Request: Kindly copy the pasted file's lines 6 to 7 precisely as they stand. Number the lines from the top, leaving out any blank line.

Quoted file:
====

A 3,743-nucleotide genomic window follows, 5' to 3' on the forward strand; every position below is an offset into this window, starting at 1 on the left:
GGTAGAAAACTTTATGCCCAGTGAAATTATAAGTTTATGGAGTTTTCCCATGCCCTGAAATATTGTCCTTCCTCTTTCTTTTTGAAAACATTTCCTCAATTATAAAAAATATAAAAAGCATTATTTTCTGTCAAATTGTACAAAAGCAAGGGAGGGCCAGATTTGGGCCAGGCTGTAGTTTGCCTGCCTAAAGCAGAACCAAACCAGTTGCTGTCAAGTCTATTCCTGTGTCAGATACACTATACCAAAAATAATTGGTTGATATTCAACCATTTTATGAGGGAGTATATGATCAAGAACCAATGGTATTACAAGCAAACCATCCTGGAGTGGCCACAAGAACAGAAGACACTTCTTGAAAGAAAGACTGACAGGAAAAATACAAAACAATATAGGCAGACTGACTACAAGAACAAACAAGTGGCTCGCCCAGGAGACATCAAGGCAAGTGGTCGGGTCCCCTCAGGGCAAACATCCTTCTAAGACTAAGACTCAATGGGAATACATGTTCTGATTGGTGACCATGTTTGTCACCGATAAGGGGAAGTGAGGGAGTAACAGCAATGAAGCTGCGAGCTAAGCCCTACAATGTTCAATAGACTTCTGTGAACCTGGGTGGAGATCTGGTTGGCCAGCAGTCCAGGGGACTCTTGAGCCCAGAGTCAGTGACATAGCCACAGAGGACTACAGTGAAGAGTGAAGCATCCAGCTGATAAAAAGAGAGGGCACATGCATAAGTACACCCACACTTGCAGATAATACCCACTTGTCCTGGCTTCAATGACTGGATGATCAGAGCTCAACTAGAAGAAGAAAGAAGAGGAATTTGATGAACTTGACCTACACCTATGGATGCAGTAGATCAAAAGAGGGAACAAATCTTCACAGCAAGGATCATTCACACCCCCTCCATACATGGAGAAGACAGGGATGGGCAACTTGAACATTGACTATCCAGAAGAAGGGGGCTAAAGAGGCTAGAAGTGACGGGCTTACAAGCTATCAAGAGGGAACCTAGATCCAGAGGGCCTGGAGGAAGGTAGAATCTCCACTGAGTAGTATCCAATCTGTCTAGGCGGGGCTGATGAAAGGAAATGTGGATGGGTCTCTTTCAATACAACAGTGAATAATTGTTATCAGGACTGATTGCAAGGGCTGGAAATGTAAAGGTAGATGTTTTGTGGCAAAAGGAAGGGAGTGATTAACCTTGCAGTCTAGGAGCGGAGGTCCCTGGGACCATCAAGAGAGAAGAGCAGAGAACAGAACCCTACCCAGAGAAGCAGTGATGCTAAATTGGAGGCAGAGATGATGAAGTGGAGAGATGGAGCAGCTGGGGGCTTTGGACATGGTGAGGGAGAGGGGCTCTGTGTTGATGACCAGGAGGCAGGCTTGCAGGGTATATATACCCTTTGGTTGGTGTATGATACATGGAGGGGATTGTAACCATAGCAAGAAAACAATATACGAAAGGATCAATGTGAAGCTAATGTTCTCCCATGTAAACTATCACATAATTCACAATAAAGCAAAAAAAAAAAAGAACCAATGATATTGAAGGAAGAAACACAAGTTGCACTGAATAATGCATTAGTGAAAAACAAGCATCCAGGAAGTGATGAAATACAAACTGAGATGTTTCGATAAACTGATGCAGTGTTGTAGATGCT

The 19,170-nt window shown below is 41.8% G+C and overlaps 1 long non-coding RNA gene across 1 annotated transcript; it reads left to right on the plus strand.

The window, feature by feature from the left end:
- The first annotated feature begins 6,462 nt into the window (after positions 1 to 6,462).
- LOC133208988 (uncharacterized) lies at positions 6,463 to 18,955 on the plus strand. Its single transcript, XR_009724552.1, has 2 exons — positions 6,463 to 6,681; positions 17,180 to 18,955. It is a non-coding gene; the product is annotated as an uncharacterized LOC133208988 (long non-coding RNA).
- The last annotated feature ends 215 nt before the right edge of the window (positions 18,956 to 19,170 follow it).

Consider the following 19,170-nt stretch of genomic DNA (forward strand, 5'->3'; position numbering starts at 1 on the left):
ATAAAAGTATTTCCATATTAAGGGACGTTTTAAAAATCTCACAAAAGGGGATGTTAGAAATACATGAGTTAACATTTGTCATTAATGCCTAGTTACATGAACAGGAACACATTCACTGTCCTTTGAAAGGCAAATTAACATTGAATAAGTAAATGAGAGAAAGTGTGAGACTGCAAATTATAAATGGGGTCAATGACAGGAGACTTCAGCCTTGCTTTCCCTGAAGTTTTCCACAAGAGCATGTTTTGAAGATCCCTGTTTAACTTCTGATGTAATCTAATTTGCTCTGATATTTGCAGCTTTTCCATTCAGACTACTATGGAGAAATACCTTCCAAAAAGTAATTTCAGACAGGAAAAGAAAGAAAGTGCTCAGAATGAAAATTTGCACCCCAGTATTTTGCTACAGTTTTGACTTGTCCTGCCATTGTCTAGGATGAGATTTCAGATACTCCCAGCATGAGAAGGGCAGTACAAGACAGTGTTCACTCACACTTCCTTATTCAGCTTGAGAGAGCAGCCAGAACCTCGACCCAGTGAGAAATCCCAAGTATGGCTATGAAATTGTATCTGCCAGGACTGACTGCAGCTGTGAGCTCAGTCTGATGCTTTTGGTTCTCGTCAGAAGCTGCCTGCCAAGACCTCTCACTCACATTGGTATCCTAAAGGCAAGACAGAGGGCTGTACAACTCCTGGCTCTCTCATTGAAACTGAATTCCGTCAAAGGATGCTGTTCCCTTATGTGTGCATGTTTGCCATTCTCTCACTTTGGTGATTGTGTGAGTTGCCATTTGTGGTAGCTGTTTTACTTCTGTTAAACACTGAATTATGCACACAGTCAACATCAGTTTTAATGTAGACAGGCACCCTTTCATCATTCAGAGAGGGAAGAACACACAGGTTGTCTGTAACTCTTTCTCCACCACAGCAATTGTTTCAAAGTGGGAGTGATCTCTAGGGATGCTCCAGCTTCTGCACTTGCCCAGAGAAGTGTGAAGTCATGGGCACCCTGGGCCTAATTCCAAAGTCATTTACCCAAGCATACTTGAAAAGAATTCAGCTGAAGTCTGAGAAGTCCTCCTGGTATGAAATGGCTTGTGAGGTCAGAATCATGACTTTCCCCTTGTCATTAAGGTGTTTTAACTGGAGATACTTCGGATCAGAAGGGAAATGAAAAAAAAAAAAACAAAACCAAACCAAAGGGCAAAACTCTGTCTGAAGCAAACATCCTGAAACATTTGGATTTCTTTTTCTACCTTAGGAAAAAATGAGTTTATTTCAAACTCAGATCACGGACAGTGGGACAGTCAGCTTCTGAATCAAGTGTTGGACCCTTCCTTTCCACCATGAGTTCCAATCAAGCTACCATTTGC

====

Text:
- LOC133208988 (uncharacterized) lies at positions 6,463 to 18,955 on the plus strand. Its single transcript, XR_009724552.1, has 2 exons — positions 6,463 to 6,681; positions 17,180 to 18,955. It is a non-coding gene; the product is annotated as an uncharacterized LOC133208988 (long non-coding RNA).
- The last annotated feature ends 215 nt before the right edge of the window (positions 18,956 to 19,170 follow it).